Let me state once and for all that Zyklus apart, myself and members of the society, attended the performances at the Royal Albert Hall on Stockhausen day, August 22nd 2008. For Kontakte, Bryan Wolf was the sound projector and I haven't the percussionists names to hand. Suffice it to say, that it was a fantastic performance - every second was relished. At one point near the end, it was if this live beast of living electronic sound tickled the performers under the chin before flying off 'out of reach. In some parts it was if a conversation was been held between Bryan and his tape and the performers. The applause was enthusiastic and we grown men were all beaming and smiling like excited children as we compared notes and collared Bryan to talk to him. He said that owing to the excellent equipment at the RAH he heard a few things he had never heard before! After a bad performance of Kontakte, I asked Bryan why we were so 'entranced' and he said how he still remembered that performance. I hope I can put his email reply on the society site and perhaps one day have a copy of his score with 'almost a thousand comments, directions and notes'.

I have written all this because what KS has written is music and music can only speak of itself. For a long time, the extra-musical connotations made me think that this, in Stockhausen's case' could not be completely true. Then it dawned on me that in a hundred years time, a Stockhausen celebration in August 2107 will be so far away from the reasons and circumstances of his composing that this will be the criterion - and if anyone is interested in his 'religiosity' then it will be seen as relevant as Wagner's large written output which most of his music lovers are unaware of.

Ulrich Offline



Posts: 151

Sat Mar 01, 2014 4:15 pm
#15 RE: ZYKLUS reply

Just listening to the music - a very good advice to start with and always to return to, because it is the main thing. But, in the other hand: 1. the more you know the more you will hear. And 2. music is embedded in a way to look at the world, to conduct your life - is one part of that. That is certainly true for the way Stockhausen understands what he is doing. And therefore for me it is often stimulating to read (in case of Stockhausen) his texts, to try to understand what is happeninmg in the music and to connect it with the way to I understand world and life.

ludovicus Offline



Posts: 6

Sat Mar 01, 2014 5:23 pm
#16 RE: ZYKLUS reply

Ludovicus

I must keep repeating the same point. The people who matter, the ones who pay travel costs and ticket prices, haven't the time after a day's work, family life, daily chores, remembering car insurance/tax/service etc, tennis, cricket or golf club, haven't the time to 'know more'. Should a person read Fux's Gradus ad Parnassum published in 1725 and in order to appreciate contrapuntal music and Renaissance polyphony? Recognise a cancrizan when they hear it. Some of the greatest criminals in history have been music lovers. A holocaust survivor, Alice Herz Sommer this week died at the age of 110.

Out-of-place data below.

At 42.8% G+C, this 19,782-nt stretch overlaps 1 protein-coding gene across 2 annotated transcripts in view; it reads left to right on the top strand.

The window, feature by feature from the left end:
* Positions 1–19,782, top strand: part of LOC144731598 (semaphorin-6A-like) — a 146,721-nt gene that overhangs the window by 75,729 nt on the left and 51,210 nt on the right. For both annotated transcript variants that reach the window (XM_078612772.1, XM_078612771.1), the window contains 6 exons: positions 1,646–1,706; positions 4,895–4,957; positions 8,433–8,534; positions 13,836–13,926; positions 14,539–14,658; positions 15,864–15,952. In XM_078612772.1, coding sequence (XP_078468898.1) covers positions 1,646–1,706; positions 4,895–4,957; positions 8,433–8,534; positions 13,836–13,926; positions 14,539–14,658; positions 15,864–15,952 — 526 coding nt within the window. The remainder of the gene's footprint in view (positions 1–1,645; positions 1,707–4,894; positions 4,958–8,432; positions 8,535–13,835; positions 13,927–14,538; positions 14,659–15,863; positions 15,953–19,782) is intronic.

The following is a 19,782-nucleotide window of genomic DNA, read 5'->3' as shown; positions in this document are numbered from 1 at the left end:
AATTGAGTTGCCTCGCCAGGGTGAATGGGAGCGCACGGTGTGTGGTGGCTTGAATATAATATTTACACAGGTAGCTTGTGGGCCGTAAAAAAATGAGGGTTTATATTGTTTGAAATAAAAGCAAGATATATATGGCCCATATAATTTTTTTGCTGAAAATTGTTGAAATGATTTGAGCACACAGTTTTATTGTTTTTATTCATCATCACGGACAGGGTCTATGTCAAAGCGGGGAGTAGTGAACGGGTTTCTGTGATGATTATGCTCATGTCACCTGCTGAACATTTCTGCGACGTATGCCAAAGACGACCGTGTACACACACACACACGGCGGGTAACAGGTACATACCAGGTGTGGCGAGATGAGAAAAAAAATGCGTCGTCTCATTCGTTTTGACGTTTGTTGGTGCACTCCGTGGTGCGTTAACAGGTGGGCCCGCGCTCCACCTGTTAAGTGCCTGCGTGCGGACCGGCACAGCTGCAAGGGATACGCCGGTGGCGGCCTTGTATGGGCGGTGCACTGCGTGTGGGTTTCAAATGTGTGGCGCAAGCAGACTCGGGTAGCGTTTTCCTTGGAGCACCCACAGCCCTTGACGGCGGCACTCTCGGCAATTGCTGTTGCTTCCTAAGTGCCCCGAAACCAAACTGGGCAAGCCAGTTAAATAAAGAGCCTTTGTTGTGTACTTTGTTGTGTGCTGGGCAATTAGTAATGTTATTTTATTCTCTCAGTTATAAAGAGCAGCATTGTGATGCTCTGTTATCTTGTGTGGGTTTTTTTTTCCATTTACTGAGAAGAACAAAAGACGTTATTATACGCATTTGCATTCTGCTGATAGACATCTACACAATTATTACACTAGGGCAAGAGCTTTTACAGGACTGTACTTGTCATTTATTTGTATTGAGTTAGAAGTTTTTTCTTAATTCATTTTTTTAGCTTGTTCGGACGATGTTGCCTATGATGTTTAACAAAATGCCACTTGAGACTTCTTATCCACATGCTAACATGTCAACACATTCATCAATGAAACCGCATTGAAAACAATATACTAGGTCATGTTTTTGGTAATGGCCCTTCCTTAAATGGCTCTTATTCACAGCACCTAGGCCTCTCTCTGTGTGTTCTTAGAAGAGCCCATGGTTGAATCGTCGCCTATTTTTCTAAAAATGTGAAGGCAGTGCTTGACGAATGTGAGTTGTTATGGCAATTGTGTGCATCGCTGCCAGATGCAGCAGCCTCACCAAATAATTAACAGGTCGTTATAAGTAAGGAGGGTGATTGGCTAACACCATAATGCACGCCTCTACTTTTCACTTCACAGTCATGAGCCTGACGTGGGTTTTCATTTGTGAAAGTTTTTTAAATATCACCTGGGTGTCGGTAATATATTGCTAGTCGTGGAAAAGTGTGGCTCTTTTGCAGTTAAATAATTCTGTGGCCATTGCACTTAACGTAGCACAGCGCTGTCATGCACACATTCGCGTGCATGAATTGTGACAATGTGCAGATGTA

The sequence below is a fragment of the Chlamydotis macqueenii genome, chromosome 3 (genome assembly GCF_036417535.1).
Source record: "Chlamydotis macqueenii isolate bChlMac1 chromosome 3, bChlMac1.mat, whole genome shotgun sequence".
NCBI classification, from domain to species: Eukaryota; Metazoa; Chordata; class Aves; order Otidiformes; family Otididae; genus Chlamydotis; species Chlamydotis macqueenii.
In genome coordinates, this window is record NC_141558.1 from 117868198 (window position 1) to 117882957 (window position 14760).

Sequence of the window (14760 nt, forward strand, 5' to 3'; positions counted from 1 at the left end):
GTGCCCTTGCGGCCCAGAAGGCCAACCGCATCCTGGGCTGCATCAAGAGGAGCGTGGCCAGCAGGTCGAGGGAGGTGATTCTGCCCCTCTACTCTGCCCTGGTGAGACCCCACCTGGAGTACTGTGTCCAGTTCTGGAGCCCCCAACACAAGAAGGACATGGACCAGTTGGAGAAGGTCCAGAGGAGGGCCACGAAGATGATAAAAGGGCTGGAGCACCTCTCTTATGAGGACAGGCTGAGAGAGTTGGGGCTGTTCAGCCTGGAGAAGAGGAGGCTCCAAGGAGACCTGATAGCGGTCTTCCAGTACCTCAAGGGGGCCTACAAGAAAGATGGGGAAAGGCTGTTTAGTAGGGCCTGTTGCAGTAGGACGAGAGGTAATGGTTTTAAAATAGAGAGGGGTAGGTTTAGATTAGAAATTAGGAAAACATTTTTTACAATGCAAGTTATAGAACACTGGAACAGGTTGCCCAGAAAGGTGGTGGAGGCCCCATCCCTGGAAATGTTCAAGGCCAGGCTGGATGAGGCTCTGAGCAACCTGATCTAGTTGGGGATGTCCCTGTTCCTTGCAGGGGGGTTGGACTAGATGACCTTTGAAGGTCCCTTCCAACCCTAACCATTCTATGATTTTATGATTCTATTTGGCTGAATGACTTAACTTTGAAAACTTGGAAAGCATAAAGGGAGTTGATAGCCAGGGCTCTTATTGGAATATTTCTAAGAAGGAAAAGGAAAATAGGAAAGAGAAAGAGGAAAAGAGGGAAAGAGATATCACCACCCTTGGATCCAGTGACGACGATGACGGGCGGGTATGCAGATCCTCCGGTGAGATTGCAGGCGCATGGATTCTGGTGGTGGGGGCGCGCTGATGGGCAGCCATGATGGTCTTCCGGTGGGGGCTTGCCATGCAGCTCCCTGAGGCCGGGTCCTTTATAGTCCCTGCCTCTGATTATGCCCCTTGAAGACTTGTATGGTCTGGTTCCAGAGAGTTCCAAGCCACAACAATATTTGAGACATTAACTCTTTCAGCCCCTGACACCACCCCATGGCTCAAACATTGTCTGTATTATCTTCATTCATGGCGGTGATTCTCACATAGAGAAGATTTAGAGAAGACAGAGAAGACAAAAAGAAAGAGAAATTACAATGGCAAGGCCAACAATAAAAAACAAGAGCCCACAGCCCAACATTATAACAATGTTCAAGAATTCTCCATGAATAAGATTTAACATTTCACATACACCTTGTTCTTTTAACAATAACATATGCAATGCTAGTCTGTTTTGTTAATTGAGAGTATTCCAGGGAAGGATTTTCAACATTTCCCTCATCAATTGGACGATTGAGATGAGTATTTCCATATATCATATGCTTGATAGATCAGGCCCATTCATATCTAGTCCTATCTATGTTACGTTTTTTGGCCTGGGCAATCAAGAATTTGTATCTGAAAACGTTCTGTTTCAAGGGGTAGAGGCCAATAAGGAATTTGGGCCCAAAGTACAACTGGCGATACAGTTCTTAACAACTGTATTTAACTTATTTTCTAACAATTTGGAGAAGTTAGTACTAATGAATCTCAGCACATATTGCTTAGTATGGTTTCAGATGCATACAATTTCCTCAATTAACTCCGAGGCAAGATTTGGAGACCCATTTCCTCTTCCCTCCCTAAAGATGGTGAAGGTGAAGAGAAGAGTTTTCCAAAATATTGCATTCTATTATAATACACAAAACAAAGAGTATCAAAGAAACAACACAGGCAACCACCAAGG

She survived because she was a pianist and was forced to perform for the top Nazi elite, playing mostly Chopin. Can one say that their love of music gave them a 'way to look at the world and how to conduct themselves'?

Every music lover hears every work in a different way. The 'links' that allow them to make their own mental structures are different. Discussing Beethoven's violin concerto and the role of the opening D sharp, a fellow teacher yelled 'stop it, stop it, I don't want to know. I just love the music' and John Cage, putting notes where the imperfections in the manuscript paper under a powerful light, was congratulated by critics on his sense of form when it was performed. He hadn't altered a thing. (forgotten name of it.

One of the problems with late Stockhausen music, is that he used music for his own ends instead of the music using him - well even Momente is autobiograhical and Boulez considers it his worst work. But here the music 'wins'. This is not the place and I'll probably repeat this, but if we look at Licht dispassionately, Donnerstag is his idealised autobiography (as far as most people are concerned), Saturday, the next, has some aspects of the same especially in Lucifer's Dance, Monday starts the sex series with a five foot vagina. Tuesday - well, who is being tempted and Octophonie has its share of grief perhaps remembering his father and the soldiers he saw dying, in Pieta.

Come Friday and his fears of western culture being destroyed by uncivilised invaders from Africa, twelve aspects of sex between objects and mankind itself playing a dangerous game with genetic engineering. Very often the music 'wins' again but not always and Gesamptkunstwerk makes some of Licht pointless if you are not at a performance. Donnerstag Act 3 is a case in point and Freitag so essential that the hon. pres. and I, who had seen it twice, walked away from the radio broadcast owing to boredom. The music could be well served by being the soundtrack of a film in which all Stockhauen's 'stage directions' could be constructed for ever.

Christian Offline



Posts: 123

Sun Mar 02, 2014 5:52 pm
#17 RE: ZYKLUS reply

Ludovicus wrote: "One of the problems with late Stockhausen music, is that he used music for his own ends instead of the music using him."
Dear Ludovicus, I'm curious what you mean with this statement - what are the "ends" you're talking about? Do you e.g. think that Stockhausen (mis-)used his music for a missionary effort? Or political topics? I don't think so. Of course, if you take the hours 14 to 20 of KLANG you could claim that Stockhausen (mis-)used his music as propaganda for the Urantia Book - but even though he gave some copies of the German translation away as a present I don't see in these compositions the UB stuff as something "higher" or "more important" than the music and its structure, or the music only as a soundtrack for the UB.

DonSolare Offline